On Nagini from Fantastic Beasts, and How Orientalism Surfaces Again and Again
The character names and story titles change, but one thing is always the same.
The moment I knew that Fantastic Beasts is not for me was most likely when it was announced the Asian school was named “Mahoutokoro” by JK Rowling, author of the popular Harry Potter series. The proposal for Fantastic Beasts was ambitious — to present wizards and wizard schools from around the world, such as in Asia and in South America. Considering how little of the vast amount of mythology and literature from Asian countries are translated into English, I assumed Rowling — who doesn’t speak nor read any Asian languages at a fluency where she could produce new literature about Asia — had a plan to co-write the parts of Fantastic Beasts that would be in Asia or involve Asians with an Asian author. Possibly someone who was bilingual and already popular in an Asian country for fantasy writing.
It was one of those names that only someone who was proud that they didn’t know Japanese or any Japanese people would think was a good idea. The name “mahoutokoro” is a combination of the words “magic” and “place”. Literally, “Magic place”. If I heard this name without context, I would guess it was the name of a child daycare in Japan, or the name of a TV program intended for preschoolers. Or possibly the name of a performance group that regularly puts on 30 minute musicals for young children in parks and department stores. The name was a joke. Childish. Unsophisticated. Unclever.
It was a disappointing reflection of how JK Rowling, one of the most famous authors of our time, considers Asian countries and Asian cultures to be a joke. She could see how her own culture is sophisticated, clever, mature, and serious enough to make thoughtful names like “Hogwarts School of Witchcraft and Wizardry”, “Durmstrang Institute”, “Beauxbatons Academy of Magic” — all names that sound like they’re named after the last name of someone famous — but 59.66% of the world population that lives in Asia will rely on one school named “[Magic Place] School of Magic”.
The school being located on Iwojima — an island invaded by white people by murdering Asian people for reasons even white people admit was a waste of human lives — is another hint that she never stopped once to consider how Asians would feel about her writing, nevermind consulting a writer that’s Asian. It was apparent to me that she was writing her story only for white people to enjoy. How much people in Asia and Asian people might enjoy the story was a non-consideration.
Many of the white fans of Fantastic Beasts respond to my reaction with dismissal, or they downplay my observations on why Fantastic Beasts is only for white audiences. They’re unfamiliar with the idea that it’s unpleasant to see story after story where things white people are good at (or are known for creating) are painted as normal, while things people of color are good at (or known for creating) are painted as being weird, exotic, mysterious, unusual, rare, eccentric, or strange. This fascinating phenomenon is called centering whiteness, or white centering, where everything is assumed to be white or for white people, even when it’s not about white people.
White centering is why if you search on google images for “smiling woman”, the first dozen results are all women that look white. It’s assumed that the default woman is white, but the default woman is never assumed to be a woman of color. White centering is where people spend so much time relating to white people and how white people feel that they forget to notice people of color and what people of color think, feel, or do, as though we don’t exist at all. When a writer describes the globe through a white centering perspective, this is called Orientalism.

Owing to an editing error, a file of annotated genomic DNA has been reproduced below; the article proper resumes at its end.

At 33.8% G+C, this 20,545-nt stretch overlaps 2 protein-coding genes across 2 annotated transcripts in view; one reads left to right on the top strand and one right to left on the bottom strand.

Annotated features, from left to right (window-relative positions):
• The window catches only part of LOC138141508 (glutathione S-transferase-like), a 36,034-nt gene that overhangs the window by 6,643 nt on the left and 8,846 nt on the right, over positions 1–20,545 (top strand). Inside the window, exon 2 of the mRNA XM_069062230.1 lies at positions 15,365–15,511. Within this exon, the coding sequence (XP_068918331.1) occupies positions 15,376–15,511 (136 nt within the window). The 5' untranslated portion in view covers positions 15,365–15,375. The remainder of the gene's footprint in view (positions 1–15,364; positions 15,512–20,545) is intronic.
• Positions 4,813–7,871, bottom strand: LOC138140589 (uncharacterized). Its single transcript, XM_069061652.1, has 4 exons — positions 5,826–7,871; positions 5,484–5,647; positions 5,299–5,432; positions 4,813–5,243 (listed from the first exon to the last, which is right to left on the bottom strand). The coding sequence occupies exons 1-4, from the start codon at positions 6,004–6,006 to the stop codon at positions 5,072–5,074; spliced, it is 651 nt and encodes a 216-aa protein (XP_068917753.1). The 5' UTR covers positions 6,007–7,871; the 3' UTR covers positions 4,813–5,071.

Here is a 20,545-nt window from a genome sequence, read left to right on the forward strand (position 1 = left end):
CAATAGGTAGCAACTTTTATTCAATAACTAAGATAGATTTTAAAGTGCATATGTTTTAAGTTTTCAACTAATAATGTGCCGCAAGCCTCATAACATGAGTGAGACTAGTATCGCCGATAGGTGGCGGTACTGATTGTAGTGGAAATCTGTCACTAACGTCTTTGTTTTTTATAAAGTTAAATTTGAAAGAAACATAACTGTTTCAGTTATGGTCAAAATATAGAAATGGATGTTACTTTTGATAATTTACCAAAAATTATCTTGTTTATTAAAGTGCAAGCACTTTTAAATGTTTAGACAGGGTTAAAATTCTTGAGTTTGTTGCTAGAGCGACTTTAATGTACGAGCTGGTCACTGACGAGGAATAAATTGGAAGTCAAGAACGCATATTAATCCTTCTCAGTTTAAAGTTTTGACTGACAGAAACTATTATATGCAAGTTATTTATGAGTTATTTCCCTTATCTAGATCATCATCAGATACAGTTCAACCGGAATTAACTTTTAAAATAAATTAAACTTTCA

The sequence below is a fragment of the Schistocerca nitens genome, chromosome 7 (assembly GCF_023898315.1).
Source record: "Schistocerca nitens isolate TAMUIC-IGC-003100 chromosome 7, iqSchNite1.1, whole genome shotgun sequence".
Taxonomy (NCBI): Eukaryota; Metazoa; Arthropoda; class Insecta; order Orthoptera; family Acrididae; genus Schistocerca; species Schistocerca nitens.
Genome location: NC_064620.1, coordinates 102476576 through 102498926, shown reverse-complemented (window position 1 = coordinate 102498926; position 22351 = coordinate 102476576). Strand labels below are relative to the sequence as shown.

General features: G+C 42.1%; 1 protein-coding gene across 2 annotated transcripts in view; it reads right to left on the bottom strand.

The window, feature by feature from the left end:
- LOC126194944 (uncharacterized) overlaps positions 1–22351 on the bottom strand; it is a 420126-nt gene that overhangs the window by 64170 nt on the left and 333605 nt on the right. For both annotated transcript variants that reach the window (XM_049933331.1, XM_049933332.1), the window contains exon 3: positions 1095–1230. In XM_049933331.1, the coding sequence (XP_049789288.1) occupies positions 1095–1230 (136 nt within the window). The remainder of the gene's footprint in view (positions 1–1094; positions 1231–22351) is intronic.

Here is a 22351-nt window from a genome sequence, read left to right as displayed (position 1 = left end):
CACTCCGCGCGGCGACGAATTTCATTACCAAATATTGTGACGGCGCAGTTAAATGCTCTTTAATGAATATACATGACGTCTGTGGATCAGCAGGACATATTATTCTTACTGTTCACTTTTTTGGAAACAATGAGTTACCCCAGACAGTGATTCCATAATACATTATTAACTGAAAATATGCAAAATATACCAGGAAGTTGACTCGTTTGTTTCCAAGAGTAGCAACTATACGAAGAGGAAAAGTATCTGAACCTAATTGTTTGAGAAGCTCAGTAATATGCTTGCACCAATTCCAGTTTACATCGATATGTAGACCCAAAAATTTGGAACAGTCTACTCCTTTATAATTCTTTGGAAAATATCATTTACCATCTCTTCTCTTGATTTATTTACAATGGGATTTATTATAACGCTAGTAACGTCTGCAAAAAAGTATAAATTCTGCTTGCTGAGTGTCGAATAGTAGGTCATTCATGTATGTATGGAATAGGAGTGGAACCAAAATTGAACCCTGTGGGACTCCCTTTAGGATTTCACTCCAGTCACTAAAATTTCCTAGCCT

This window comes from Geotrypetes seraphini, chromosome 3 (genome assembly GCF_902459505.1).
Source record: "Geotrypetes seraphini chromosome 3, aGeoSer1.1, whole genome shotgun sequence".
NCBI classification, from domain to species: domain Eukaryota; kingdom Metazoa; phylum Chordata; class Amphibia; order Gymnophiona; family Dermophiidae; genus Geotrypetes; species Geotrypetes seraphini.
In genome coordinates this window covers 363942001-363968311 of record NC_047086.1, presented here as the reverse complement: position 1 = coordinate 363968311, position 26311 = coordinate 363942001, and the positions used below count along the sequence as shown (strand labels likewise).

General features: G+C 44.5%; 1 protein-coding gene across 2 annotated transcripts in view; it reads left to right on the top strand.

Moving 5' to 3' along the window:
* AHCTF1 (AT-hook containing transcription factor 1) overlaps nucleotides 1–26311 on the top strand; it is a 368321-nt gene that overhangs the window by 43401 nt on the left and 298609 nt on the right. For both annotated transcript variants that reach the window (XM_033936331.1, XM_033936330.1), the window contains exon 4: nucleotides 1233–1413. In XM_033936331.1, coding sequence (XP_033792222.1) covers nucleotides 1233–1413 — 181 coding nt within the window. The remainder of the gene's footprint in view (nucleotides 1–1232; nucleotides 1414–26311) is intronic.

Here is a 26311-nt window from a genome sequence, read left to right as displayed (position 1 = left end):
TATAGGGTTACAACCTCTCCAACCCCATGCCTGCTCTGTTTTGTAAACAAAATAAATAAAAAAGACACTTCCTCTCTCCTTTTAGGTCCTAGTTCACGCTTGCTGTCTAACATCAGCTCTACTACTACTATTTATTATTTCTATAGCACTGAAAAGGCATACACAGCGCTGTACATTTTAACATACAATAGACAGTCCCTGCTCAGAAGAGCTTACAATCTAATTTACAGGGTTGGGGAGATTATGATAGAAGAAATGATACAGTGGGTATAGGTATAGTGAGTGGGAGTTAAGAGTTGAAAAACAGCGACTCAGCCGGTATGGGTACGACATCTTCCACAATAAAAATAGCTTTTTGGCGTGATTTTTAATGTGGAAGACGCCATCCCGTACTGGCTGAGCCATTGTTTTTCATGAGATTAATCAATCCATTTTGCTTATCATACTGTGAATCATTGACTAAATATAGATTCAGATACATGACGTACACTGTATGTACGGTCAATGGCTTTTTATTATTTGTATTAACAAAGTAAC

Orientalism is when white people describe non-white cultures despite not being members of those cultures, often to paint people of color as being unsophisticated, savage, or primitive compared to European cultures. It’s often a series of mis-observations and mistaken assuptions made by white people who don’t speak the languages spoken by the people of color they are attempting to describe, combined with the suspicion that people of color are not wholly people like white people, but closer to wild animals with a human shape. Simply put, Orientalism is white people showing what they think about people of color to more people than people of color ourselves, regardless of how outdated, harmful, or useless their white thoughts are to people of color.
I was (and still am) happy for my friends who enjoy Fantastic Beasts and JK Rowling’s other works, but personally I knew this author did not care for people like me. By picking a name like Mahoutokoro for a school, Fantastic Beasts had quietly told its fans “You can’t be a fan of Fantastic Beasts unless you pretend you don’t know Japanese”. I heard this silent rule of orientalism and decided not to be a fan of it until it wanted to include people who prefer to maintain that Japanese speakers and Japanese people exist while in a fandom.
Japanese as a language is not weird or ridiculous: The majority of white people are bad at Japanese, but that doesn’t mean Japanese is a bad language that should be ridiculed with an unrewarding school name like “[magic place] school of magic”. White people are good at a variety of things, but that doesn’t mean Japanese has to be easy for white people to learn for white people to treat Japanese as a proper language the way they respect European languages.
I expected Fantastic Beasts would have the run-of-the-mill Hollywood style orientalism if it reaches mahoutokoro in its story; complete with geisha, samurai swords, a bizarrely prominent display of red lanterns, a strange lack of any font besides Meiryo even on storefront signs, pan flutes, brocade bathrobes, repeated mentions of honor, sushi, chopsticks, accented near-nonsensical English instead of subtitles, kung fu, tacky interior design choices, unnecessary kanji, dusty unpaved streets and straw roofs, perhaps an Asian woman with a purple hair streak. Maybe she would have the chopsticks in her purple hair streak. Most likely she’ll be killed to make the viewer feel sorry for the white male protagonist and how much he had to struggle to kill her.
What I didn’t expect was for Fantastic Beasts to turn one of the enemies into a person and then to cast a person of color into that role and then to announce it as though that’s doing people of color a service. I considered this might be something Asians who don’t speak an Asian language might enjoy, as many Americans who don’t speak an Asian language also enjoy Airbender even though Zuko was the only character voiced by an Asian person, while the main characters (none of which are white) were voiced by white people. Or how many people were very excited for Lana Condor being cast to play Jubilee in X-men Apocalypse. But the school was still named as though nobody understands Japanese. There was also no announcements on what Asian writers were being invited to join the Fantastic Beasts movie team to write things Asians viewers would enjoy — Things that acknowledge the existence of the magical sorcery stories written by Asians that are familiar to many people in and from Asia, and would reward us as viewers for knowing popular stories written by Asians.